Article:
at the America Theater.
May 12. One of the biggest events of the school
year, the Junior-Senior banquet, was held in the
The class of 1923 presented "Grumpy"
at the Gatun Clubhouse.
household arts rooms tonight.
The class of 1923 presented "Grumpy
guests, consisting of the Junior and Senior classes
and all the teachers, were seated at four tables
which were decorated with the Junior class flower,
the purple bougainvillea, and the rooms were made
exceedingly attractive by decorations of green and
at the Balboa Clubhouse.
June 24. Baccalaureate sermon at the Cristobal
Chaplain Deibert, speaker.
Commencement exercises at the Wash-
on in th
has many func-
It keeps us in touch with what is going
us a chance to
others are doingalong the line of their periodicals;
and so shows us what we can do to make our an-
We have been fortunate indeed in the quality
of our exchanges but we have been disappointed
this year in not hearing from some of the high
schools to whom we have sent our annual. We
should like to hear from everybody that we can
but especially from those high schools which put
out year books.
We always welcome new friends.
arge inerary section
you may well be proud
your other departments
We sehlom have the
school. The a
is rendered a
could be imp
I and the
o of our former students, George and Mar-
are now attending this school.
Hig~4 School for Boys, Reading, J
both the annual and monthly from this
s a corn
carefully edited that there
pact and neat book
is no fault which stands
out so much that it must he criticised.
however, leaves much to be desired.
Your literary department is very good.
are mixed min with the School
cuts at the head of each department?
eral other departments.
would be a good book.
were remedied, it
You have an interesting book.
Don't you think
coincidence the exchange editors of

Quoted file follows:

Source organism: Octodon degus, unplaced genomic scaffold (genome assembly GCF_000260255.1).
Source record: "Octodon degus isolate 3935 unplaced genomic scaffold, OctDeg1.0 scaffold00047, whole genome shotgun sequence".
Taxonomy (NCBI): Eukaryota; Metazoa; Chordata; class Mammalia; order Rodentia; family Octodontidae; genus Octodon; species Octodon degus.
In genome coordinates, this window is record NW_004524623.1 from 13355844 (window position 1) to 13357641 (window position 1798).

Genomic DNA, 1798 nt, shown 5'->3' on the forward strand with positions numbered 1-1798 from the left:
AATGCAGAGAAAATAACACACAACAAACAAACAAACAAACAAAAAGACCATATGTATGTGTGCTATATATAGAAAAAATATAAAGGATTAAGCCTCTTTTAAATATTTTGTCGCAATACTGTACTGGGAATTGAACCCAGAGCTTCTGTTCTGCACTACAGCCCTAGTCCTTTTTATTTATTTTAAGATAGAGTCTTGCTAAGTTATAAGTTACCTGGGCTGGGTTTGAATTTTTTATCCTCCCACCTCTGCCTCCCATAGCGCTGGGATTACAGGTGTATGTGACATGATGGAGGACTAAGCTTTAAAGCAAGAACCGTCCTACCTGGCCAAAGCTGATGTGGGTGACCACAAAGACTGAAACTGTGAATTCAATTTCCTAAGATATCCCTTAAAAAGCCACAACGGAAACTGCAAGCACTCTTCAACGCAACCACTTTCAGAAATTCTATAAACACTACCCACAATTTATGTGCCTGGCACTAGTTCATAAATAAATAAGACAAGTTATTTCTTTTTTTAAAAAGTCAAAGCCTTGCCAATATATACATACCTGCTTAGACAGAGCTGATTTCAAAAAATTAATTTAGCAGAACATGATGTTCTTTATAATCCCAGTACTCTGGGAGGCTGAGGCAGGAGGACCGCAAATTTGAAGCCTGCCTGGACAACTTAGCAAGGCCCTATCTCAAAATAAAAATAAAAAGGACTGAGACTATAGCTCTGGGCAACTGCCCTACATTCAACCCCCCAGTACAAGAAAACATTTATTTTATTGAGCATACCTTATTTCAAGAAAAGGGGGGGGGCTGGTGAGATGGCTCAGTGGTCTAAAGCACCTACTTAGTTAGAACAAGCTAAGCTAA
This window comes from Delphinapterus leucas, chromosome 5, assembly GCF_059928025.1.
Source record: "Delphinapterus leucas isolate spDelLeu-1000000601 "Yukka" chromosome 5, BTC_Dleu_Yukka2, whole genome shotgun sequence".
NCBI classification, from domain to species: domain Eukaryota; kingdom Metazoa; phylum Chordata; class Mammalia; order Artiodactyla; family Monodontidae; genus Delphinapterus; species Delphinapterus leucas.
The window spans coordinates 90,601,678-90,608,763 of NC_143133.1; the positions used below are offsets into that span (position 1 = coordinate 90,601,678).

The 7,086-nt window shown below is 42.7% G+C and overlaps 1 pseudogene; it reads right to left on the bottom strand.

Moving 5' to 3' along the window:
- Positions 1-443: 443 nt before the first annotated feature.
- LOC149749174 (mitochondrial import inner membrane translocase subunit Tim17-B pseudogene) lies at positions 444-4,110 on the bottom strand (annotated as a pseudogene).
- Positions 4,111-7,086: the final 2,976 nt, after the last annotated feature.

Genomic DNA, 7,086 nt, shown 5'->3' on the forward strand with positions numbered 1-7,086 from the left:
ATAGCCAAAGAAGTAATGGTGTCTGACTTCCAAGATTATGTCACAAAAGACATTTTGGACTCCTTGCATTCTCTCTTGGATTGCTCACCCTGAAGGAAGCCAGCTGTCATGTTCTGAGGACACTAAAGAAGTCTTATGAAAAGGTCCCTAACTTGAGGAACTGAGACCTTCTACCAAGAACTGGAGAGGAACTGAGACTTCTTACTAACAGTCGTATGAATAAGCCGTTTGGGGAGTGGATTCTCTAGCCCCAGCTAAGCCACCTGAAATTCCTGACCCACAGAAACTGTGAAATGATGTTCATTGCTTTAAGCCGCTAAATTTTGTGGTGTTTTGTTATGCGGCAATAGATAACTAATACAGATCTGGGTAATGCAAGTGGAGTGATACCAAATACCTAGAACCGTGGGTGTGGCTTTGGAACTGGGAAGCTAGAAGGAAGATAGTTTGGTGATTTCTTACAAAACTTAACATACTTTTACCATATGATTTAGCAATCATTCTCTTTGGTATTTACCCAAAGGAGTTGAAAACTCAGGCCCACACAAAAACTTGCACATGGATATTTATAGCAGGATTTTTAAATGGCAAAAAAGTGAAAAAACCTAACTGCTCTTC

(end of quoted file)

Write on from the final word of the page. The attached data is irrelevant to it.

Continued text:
that if the advertisements were arranged at the back
THE CARIBBEAN for the veirs
1922 and 1923 have
of the book, it would make it
been ex-pupils of Curlis High School.
a good deal of school spirit in your
school as reflected bv the magazine.
and "Who's Who
were commented upon
zine has had
more interest for them than for former
Think that it
but a few mo
is a well arranged, inter-
would add to
my, Staten Island,
as being original.
We like your book,
High School, Covington, Ky.
developed and equally balanced.
is the largest you
We should suggest that you
try to make your
You have a splendid joke department but where,
of the Irish" was
much pleasure. W
The story "The Luck
read it with
were surprised to find an article
in one of your numbers written by a former student
of Cristobal High, William Bridges.
HIigh and Latin
find with the general make up of your book.
High School, P
The Academy Journal.
Norwich Free Academy,
N orwich, Conn.
Your joke department is large,
enlivening, and hu-
well edited book
The literary section is also very interesting,
written athletic department.
I, l i,
. ev v c an e er ty. a.ew
Pawtucket High School,
Johnston High School,
JJ* 7 -r AL s- h- i- *!f- n;
We should suggest a
few more cuts.
have a larger Exchange Department?
that we like vour book and are always glad to hear
The CARIBBEAN is one of the most complete papers
we have seen.
Your swimming records are to be
High Schoolfor Girls,
We enioved very much the story "Ye Gods and
Your annual is wonderful.
The stories, of which
you have a great number, were fine and the snap-
shots distributed among them made them all the
" It was very clever and original.
Yours is a fine book and surpasses many that we have
Jokes taken from another book are usually
A fine magazine.
You are to be congratulated
City High School,
your Alumni Department.
The fact that so many
Through the courtesy of Miss Octave Schulze, we
have a copy of your most excellent book.
viewing it we do not wonder that it won a prize. V
should like to have you on our list of exchanges.
We have heard that you are not putting out a
That is too bad, because your book is very
de la Salle,
Ustedes tienen articulos muv
buenos 6 interesantes,
pero 2porqu6 no tienen mis locales, tambien mais